“Chasing angels or fleeing demons, go to the mountains” – J. Rasley
I grew up on a cattle ranch in the Uncompahgre Valley. Our gently sloping, south-facing pastures gave a spectacular vantage point to – even after decades of global travel and adventure – what I feel is one of the most picturesque mountain ranges on earth, the San Juans. The center point of the range, set like a crown jewel in its cirque-like diadem, is Mt. Sneffels, standing proudly at 14,150′.
As a young boy, I often gazed in wonder at the towering, snow-capped peak which dominated the skyline off to the south. My father taught me to point our tractor at it when marking out our fields in the springtime so that the furrows would run straight and true. Even then, and despite coming from a family of cowboys who had been among the first settlers to wrest a hardscrabble existence from the adobe soil of the western slope (people who had little to no time for such things as hiking and mountain climbing), I was inexorably drawn to the peak. Instead of standing down in the valley looking up Sneffel’s majestic pinnacle, I wanted to know what it felt like to stand on the top of the peak, looking down on the valley below, surveying my domain much like I imagined an eagle would do.
When told of my ambitions, my Marlboro Man – like father fixed me with a stern gaze and calmly informed me that life, and reality, was down here on the ranch – not up there on top of that peak – and that I needed to get my head out of the clouds, to stop dreaming and get focused back on the task at hand – ranching. So, I quietly put my dream, goal, and ambition to stand atop that peak aside, though I still gazed at it often with a mixture of wonderment and longing.
Life eventually took me to southern California, where I was attending college and playing football. Sadly, three years into college, I lost someone close to me, very near and dear, in a tragic accident. Unable to cope with the loss, I quit school and hit the road. For a time, I lived the life of an itinerant rodeo cowboy, traveling the U.S. from coast to coast.
After a year and a half of doing this and becoming lost in a deep dark well of alcoholism, I tried desperately to shrug off the demons that were chasing me due to the horrific loss of my loved one, but I was on a path to destruction. I knew I needed a way out, but I didn’t know where or how to find it.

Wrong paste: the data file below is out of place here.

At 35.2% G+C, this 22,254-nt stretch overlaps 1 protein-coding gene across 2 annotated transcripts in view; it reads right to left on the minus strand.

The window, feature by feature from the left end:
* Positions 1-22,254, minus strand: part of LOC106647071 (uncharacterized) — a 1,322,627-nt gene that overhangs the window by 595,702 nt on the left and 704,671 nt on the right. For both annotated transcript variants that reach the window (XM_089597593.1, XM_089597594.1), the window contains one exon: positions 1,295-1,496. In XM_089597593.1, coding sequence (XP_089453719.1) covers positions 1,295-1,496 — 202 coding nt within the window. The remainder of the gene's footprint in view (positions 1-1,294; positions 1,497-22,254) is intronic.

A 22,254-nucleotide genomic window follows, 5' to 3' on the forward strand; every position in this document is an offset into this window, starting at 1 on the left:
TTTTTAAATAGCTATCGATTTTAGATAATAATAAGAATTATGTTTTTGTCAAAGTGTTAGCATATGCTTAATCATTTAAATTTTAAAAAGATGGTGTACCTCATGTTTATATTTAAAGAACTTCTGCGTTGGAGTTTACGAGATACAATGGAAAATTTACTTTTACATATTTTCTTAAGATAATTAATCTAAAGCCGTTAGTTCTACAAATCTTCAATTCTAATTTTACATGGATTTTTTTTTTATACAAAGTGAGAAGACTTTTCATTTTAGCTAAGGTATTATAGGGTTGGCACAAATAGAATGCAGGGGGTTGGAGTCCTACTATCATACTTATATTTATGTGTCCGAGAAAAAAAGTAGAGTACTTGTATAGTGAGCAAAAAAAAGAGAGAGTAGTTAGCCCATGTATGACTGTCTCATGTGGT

After being gone from Colorado and missing my beloved Rocky Mountains for almost two years, I started the path home. This took me over the continental divide during mid-summer. Again, I was struck by the mountains’ beauty and realized how much I had missed them.
Deciding to spend time in them, I traded in my bronc saddle and rodeo gear for a backpack and pair of hiking boots. After also obtaining a map and compass and some basic provisions, I hit the Colorado trail, starting in Denver
By early August, I was nearing the town of Ouray, entering the San Juans. My thoughts increasingly turned to Mt. Sneffels. Somewhere on the trail, I had shrugged aside the words of my father, casting off the onus he had placed upon me about reality and where life indeed existed. I decided that a life spent with my head in the clouds just might be the life for me, and I wanted Mt. Sneffels to be my first 14er – and ergo, my first waypoint – on that journey.
After obtaining a detailed map and the appropriate beta, I set out quite early one morning, well before sunrise, searching for the much-coveted sunrise summit. After tediously picking my way up the talus field to the lavender col and scrambling up the attendant couloir, I made it to the top just as the sky was beginning to gray up in the east.
As the sun came up, at first painting the summit block where I sat with light, and then eventually the panoramic valley floor below, I picked out the family ranch’s location. I was overcome with the emotion that came with attaining my long-held and long pursued goal. Adding to this, I suddenly felt my lost loved one very close to me.
I had a moment up there on top of Sneffels; I was alone, or should I say that I was alone for a brief moment. Soon a climber whose headlamp I had seen coming up the couloir behind me made it to the summit. She was older than me, fit and athletic, with kind eyes and a radiant, flashing smile. In an instant, she saw where I was, saw the place I was in, and she sat down next to me and asked me to tell her about my problems. I made one of the best friends of my life, right there on the summit of Sneffels – a friend who would become more like a big sister to me.
Like me, my new big sis loved mountain climbing, and our adventures took us to the top of 14ers all over the state. Eventually, our 14er exploits would serve as a springboard for adventures on peaks far from home in the Alps, the Andes, the Caucasus, the Himalayas – and beyond.
Each year, we would always return to Sneffels though, a sort of pilgrimage to our hallowed training grounds, summiting it by various routes – the southwest ridge, the snake couloir, including a long, arduous winter ascent on her late winter birthday, making our ski descent by the eponymous birthday chutes.
Years later, when my son reached his teens and expressed an interest in mountain climbing, I took him up on Sneffels as his first 14er. Each year, I make the journey back, trekking to the top, reliving some cherished old memories – and creating some new ones.
Written by Matt Church